4 reasons to love rascally raccoons

A young raccoon (Procyon lotor) behind a home.
Photo by Carol Hamilton / Getty Images

The toppling over of unsecured trash bins, digging at or around ornamental plants, and their propensity to setup multiple dens can make raccoons a frustrating neighbour at times. But did you know raccoons play vital roles in ecosystems – and keeping them around is more beneficial?

Here’s a few ways that raccoons benefit ecosystems (including urban ones!):

1 Seed dispersal. Raccoons love to eat all kinds of different foods – and that’s good news for native plants! By eating seeds or plants themselves, raccoons participate in zoochory – the process of moving seeds around the landscape by animal consumption. This process also means that deposited seeds will have extra nutrition and organic matter when they… land.

2 Insect patrol. Larger insects like beetles, grasshoppers and caterpillars are a food source raccoons will much on – and that can help prevent infestations and subsequent damage caused by these insects.

3 Clean up crew. Regarding what raccoons like to eat, they’ll also feast on carrion – the remainders of dead animals. This helps break down the carcass and contribute to soil health.

4 New home builders. Raccoons can get themselves into tricky situations by setting up dens in people’s sheds, homes, or businesses. But their natural den sites – like hollowed out trees, burrows, or logs – can become habitat for other species like insects, birds, and mammals.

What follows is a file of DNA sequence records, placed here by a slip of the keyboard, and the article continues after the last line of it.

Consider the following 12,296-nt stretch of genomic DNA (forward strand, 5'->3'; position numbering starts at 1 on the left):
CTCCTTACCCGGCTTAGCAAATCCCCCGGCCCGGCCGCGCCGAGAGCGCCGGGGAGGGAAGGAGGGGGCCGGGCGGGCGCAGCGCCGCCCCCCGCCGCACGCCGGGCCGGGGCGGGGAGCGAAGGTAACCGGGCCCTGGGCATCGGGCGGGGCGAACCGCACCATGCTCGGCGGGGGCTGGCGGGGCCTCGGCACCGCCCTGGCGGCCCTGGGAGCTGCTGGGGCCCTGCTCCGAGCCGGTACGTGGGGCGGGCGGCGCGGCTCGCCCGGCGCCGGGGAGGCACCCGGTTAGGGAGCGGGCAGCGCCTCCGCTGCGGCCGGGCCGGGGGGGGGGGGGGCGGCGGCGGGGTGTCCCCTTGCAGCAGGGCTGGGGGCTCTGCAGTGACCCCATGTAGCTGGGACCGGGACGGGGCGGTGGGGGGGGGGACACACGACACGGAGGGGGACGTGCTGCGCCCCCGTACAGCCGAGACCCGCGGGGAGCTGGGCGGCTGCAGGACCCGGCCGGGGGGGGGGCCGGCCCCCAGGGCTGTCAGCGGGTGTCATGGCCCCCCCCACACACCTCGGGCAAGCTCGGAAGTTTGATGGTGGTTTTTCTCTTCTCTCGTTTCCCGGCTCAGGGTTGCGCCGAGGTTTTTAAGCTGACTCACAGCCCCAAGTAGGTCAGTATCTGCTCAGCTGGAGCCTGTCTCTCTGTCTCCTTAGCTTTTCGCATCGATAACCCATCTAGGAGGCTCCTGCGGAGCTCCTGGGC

Managing Issues

If you have raccoons investigating your garden, taking up residency in your house, or exploring your garbage cans with more vigour than you like, here’s a few ways to manage without the need for trapping or dangerous removal (click here to read why this is never an ideal solution for homeowners without professional help).

In the garden

  • Utilize fencing and plant/row protectors.
  • Use motion-sensitives lights or sprinklers (remember to move them regularly).
  • Harvest fruits, vegetables, and berries when they are ripe, and remove any that have fallen.

Around garbage

  • Keep garbage secure until pickup (or as otherwise prescribed by your local government).
  • Consider using bungee cables to prevent lids and cans from being knocked over.
  • Clean food or organic matter from recyclables before putting them in bins.
  • Keep the area clean and free of detritus. Wash it regularly to help removal smells and liquids.
  • Use wildlife-resistant waste receptacles.

In and around the house

  • Never try to remove raccoons yourself.
  • Never try to trap raccoons yourself.
  • Allow raccoons with kits to move on if they are under a shed or deck – they often will after the newborns are old enough.
  • If removal is necessary, contact a humane removal agency (like one from AnimalKind.ca) and request references to ensure they are ethical and humane.
  • Prevention is key: do a seasonal check of your home/business and look for possible entry points, and work with a contractor to secure these safely.
  • Never feed wildlife.

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